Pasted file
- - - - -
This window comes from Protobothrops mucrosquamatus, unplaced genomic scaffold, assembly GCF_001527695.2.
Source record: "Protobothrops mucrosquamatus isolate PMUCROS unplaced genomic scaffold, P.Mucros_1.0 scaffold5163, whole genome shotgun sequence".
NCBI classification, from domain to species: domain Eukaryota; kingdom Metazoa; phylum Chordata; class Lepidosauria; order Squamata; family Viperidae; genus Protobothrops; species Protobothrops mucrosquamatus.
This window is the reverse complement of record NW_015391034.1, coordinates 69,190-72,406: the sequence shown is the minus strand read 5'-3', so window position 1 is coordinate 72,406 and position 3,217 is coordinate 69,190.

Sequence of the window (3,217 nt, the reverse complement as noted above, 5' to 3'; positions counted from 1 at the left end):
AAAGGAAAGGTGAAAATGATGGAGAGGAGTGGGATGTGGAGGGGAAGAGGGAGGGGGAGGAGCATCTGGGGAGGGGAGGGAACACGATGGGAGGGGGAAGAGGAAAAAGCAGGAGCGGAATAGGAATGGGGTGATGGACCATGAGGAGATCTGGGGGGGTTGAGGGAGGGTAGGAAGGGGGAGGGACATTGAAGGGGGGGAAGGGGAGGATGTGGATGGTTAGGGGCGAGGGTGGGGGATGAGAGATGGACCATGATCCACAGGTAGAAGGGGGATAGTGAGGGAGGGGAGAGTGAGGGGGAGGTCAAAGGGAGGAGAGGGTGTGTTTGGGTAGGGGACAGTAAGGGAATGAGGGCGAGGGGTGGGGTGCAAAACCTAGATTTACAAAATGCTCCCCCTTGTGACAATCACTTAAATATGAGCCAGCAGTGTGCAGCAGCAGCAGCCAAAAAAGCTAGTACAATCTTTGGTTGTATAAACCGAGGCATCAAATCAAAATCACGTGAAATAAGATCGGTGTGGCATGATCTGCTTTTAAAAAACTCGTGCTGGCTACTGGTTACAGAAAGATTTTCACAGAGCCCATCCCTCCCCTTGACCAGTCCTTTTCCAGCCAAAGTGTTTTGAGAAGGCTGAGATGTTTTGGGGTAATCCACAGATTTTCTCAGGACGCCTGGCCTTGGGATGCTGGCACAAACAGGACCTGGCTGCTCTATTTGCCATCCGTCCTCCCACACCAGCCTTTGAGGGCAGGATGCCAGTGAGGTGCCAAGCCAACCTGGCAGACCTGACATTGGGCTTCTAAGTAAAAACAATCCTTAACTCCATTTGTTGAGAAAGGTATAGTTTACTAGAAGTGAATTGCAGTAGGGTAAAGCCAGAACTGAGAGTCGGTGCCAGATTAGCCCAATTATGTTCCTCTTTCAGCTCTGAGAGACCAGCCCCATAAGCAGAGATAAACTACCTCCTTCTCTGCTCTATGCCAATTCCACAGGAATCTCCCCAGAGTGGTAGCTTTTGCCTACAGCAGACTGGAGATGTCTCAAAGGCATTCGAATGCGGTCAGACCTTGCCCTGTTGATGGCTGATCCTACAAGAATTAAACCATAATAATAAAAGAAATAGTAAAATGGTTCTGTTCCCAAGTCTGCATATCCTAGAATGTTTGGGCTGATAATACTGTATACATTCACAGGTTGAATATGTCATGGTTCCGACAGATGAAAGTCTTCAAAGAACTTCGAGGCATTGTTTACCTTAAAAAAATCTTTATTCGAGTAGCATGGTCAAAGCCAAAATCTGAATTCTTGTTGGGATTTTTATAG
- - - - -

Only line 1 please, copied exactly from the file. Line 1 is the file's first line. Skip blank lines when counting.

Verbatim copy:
This window comes from Protobothrops mucrosquamatus, unplaced genomic scaffold, assembly GCF_001527695.2.